22. 22. Particle Size of Common Materials
  23. 23. Class II locations are those that are hazardous because of the presence of combustible dust. The following are Class II locations where the combustible dust atmospheres are present: Group E. Atmospheres containing combustible metal dusts, including aluminum, magnesium, and their commercial alloys, and other combustible dusts whose particle size, abrasiveness, and conductivity present similar hazards in the use of electrical equipment. Group F. Atmospheres containing combustible carbonaceous dusts that have more than 8 percent total entrapped volatiles (see ASTM D 3175, Standard Test Method for Volatile Matter in the Analysis Sample of Coal and Coke, for coal and coke dusts) or that have been sensitized by other materials so that they present an explosion hazard. Coal, carbon black, charcoal, and coke dusts are examples of carbonaceous dusts. Group G. Atmospheres containing other combustible dusts, including flour, grain, wood flour, plastic and chemicals . Class II Locations Definitions and Terminology
  24. 24. Deflagration Vs. Explosion Deflagration . Propagation of a combustion zone at a speed that is less than the speed of sound in the unreacted medium. Detonation . Propagation of a combustion zone at a velocity that is greater than the speed of sound in the unreacted medium. Explosion . The bursting or rupture of an enclosure or a container due to the development of internal pressure from deflagration. Explosion Deflagration Detonation Definitions and Terminology
  25. 25. How are MEC and LFL Different? <ul><li>Minimum Explosible Concentration (MEC) </li></ul>Definitions and Terminology The minimum concentration of combustible dust suspended in air, measured in mass per unit volume that will support a deflagration . The lower flammable limit is the lowest concentration of a combustible substance in an oxidizing medium Lower Flammable Limit (LFL) Upper Flammable Limit (UFL) The upper flammable limits is the highest concentration of a combustible substance in an oxidizing medium that will propagate a flame.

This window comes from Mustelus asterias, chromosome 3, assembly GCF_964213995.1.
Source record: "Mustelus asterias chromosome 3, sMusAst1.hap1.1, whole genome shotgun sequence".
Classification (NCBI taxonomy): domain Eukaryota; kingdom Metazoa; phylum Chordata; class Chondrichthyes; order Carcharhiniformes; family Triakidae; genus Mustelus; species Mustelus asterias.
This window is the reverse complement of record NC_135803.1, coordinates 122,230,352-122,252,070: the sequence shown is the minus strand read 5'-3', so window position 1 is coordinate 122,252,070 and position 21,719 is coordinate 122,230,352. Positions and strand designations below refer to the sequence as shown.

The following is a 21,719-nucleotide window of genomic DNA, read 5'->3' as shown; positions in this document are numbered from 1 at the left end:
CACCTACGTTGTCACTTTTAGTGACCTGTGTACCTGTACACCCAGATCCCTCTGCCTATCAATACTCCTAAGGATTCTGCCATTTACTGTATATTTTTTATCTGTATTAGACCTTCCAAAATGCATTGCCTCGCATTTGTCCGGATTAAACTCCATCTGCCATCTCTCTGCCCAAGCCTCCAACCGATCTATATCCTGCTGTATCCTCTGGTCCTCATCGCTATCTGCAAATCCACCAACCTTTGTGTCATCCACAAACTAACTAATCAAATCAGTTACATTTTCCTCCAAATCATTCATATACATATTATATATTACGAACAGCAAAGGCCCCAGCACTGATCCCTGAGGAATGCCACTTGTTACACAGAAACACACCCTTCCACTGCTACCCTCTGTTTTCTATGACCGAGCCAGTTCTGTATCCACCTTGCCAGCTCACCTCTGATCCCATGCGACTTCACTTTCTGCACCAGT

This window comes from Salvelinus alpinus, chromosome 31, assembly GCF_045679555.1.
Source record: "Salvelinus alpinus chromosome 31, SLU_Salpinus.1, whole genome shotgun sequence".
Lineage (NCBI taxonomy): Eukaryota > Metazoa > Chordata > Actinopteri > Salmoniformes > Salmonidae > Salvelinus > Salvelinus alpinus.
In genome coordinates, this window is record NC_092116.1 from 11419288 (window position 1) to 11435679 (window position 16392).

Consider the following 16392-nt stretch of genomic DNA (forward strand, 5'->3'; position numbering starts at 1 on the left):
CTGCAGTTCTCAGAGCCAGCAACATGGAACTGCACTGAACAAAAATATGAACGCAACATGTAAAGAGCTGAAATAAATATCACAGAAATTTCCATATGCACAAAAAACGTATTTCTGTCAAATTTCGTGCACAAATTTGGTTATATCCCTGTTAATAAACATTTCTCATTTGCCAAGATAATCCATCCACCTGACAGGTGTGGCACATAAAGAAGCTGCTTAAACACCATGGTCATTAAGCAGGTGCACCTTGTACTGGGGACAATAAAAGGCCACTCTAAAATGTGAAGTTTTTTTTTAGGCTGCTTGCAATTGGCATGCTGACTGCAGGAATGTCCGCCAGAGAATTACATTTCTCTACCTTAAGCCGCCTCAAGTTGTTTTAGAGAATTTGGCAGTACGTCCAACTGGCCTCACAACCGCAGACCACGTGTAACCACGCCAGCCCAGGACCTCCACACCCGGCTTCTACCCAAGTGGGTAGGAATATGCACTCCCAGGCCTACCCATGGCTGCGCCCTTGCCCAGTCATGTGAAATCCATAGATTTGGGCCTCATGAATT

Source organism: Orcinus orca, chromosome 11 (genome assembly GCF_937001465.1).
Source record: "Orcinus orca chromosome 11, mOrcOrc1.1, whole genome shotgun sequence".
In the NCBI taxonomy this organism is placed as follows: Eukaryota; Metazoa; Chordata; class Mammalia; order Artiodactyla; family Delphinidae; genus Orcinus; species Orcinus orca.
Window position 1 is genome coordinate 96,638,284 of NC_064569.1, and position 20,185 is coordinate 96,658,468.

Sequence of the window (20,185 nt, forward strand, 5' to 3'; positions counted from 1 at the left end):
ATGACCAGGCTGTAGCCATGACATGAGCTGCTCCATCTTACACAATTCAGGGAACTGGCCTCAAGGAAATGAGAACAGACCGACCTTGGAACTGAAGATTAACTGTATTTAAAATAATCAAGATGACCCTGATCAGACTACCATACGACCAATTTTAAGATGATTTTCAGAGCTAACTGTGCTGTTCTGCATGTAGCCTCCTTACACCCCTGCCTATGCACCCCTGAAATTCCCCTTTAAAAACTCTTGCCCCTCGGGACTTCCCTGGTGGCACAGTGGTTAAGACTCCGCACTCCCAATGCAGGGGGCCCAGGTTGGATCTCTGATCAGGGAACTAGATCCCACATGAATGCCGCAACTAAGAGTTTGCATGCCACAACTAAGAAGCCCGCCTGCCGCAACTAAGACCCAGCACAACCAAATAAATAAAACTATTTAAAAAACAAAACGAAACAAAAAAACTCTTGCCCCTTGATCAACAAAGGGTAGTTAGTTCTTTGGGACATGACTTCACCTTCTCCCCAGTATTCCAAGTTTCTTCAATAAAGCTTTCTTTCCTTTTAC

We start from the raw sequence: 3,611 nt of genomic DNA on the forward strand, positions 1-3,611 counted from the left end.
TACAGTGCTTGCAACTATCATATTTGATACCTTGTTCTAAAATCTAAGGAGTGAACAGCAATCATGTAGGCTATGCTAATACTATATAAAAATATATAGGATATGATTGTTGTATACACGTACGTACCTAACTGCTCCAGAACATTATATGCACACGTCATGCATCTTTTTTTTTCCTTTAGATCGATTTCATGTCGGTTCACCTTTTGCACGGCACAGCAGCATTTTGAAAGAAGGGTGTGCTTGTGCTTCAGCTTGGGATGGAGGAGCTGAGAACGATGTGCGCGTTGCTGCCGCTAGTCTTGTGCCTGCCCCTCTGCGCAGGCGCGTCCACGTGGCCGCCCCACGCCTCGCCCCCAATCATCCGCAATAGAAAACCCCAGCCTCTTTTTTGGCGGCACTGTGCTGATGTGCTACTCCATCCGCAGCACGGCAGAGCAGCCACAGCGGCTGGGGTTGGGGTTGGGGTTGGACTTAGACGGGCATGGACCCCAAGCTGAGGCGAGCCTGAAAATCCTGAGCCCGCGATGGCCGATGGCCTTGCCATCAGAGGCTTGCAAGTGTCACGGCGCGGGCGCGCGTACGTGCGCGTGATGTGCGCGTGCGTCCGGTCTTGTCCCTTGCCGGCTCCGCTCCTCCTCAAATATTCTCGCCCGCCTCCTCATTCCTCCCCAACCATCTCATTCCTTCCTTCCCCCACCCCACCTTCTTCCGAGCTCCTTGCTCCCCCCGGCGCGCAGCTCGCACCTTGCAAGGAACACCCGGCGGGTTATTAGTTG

26. 26. Source: Dust Explosions in the Process Industries, Second Edition, Rolf K Eckhoff Explosible Range
  27. 27. Definitions and Terminology <ul><li>Minimum Ignition Temperature (MIT). The lowest temperature at which ignition occurs. </li></ul><ul><ul><li>Lower the particle size – Lower the MIT </li></ul></ul><ul><ul><li>Lower the moisture content - Lower the MIT </li></ul></ul><ul><li>Minimum Ignition Energy (MIE) . The lowest electrostatic spark energy that is capable of igniting a dust cloud. </li></ul><ul><ul><li>Energy Units (millijoules) </li></ul></ul><ul><ul><li>Decrease in particle size and moisture content – decreases MIE </li></ul></ul><ul><ul><li>An increase in temperature in dust cloud atmosphere - decreases MIE </li></ul></ul><ul><li>Deflagration Index, Kst – Maximum dp/dt normalized to 1.0 m 3 volume. </li></ul><ul><li>Pmax – The maximum pressure reached during the course of a deflagration. </li></ul>